Nigeria Ain’t Just a Country in Africa

In some ways, word of the “Nigerian Scam” — known technically as an “advanced fee fraud scam” — may seem like old news.

Unfortunately, people are still falling for like-minded schemes. A story in today’s (Monday) Kitsap Sun tells a few local stories of the scams, including ones that even targeted Bremerton detectives.

The detectives, of course, didn’t fall for it.

There are plenty of resources online that can help those who suspect they’re getting hit with “scam spam,” including 419.bittenus.com and ScamSpeak.

The Federal Trade Commission offers useful words of wisdom on the topic as well.

Have you ever been a victim? Do you receive these kinds of scams? Feel free to share your stories below.

8 thoughts on “Nigeria Ain’t Just a Country in Africa

  1. Amazing how many e mails I have gotten with this scheme.

    Why can’t they catch these guys, you figure all it would take was a cop acting like patsy?

  2. The last time I got the 1.5 million dolar scam I was asked to send a certified check for $1,700 processing and courier fees. The funds were supposedly in Austrailia. I emailed the guy back asking for the address to send it to. He responded with the wire transfer thing to save costs. I emailed him back and asked for the name and address of the financial institution explaining I was to be in Sydney anyway. I also informed Mr. Adams if I did not recieve the address within 3 business days I would report this as internet fraud. I have not revieved another scam in over a year. It is kind of nice to not get all that junk mail.

  3. What I am surprised is no one has figured out a way to mess with these idiots. If I were a scammer, and sent out a million emails, I know the smart people would delete them and the dumb ones would answer. So I would know any emails I get would be people falling for the scam. If everyone answered with bogus info, thereby requiring more effort on their part until it is not profitable to them. Over time the scammers would their abandon their efforts.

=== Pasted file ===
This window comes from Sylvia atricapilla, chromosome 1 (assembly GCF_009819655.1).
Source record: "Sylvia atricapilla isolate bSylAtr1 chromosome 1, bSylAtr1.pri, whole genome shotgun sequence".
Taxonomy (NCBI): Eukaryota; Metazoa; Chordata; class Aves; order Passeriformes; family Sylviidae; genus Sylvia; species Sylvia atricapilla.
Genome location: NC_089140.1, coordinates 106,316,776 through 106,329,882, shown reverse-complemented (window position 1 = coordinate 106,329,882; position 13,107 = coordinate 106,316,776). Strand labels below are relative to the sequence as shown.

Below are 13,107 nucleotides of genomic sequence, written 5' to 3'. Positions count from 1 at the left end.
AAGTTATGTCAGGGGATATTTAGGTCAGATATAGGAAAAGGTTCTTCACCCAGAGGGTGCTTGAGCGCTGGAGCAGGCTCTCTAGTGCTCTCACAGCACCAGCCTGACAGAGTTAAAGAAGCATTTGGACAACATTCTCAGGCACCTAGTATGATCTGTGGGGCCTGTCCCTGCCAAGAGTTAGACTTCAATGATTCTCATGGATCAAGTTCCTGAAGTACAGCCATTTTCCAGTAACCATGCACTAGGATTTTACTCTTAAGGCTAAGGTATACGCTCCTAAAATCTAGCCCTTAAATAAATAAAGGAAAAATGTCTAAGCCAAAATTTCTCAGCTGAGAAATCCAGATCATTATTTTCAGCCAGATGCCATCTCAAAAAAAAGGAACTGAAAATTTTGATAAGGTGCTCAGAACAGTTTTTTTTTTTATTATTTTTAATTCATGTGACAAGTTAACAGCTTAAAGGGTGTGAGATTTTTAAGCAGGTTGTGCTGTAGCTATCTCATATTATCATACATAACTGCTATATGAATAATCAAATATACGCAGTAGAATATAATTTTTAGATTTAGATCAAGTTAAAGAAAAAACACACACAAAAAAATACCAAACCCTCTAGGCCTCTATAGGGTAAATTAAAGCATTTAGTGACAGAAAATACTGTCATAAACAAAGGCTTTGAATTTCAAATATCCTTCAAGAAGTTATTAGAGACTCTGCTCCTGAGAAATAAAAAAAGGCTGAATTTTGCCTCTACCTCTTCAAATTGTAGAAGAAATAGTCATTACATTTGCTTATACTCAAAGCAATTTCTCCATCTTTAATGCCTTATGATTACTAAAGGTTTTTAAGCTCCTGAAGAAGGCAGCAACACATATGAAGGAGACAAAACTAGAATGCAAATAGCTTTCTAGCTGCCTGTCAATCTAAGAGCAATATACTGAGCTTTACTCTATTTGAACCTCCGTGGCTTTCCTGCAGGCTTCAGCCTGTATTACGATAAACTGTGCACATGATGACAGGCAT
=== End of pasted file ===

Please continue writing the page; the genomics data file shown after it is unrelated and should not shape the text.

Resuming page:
Just a thought.

  4. I have received numerous scams from Nigeria such as these. They usually tell me that they are children of the Royal Family and are entitled to a trust fund but need an American bank account to collect and they will give me a certain profit. Another one I received is from a “lawyer” who claims his client died and left a huge sum of money in the bank and rather than give the money to a greedy bank, he would rather give it to me.

    Sometimes they back up their story with other valid internet sites that tell of a plane crash or assassination of Royalty, in case you decide to “check out the story”.

    I tried reporting them as spam but found if is much more entertaining to send them copies of previous scams to ask them if it looks familiar. I also like to ask them how dumb they think I am. They usually just write me off and move on to the next person.

  5. J Costello,

    Not a bad idea actually. Maybe someone will come out with a scam the scamer software that automatically gives these e-mails an answer that will require their time and effort because they will think they got a patsy ..

  6. These never come in my personal e-mail but they flow in freely at work.
    I know a guy who reversed the scam and made a few hundred bucks off the spammer.
    I also had a college prof who built his own guitars and a Nigerian scammer tried to get him to send him free guitars.

Leave a Reply

Your email address will not be published. Required fields are marked *

Before you post, please complete the prompt below.

Is water a solid or a liquid at room temperature?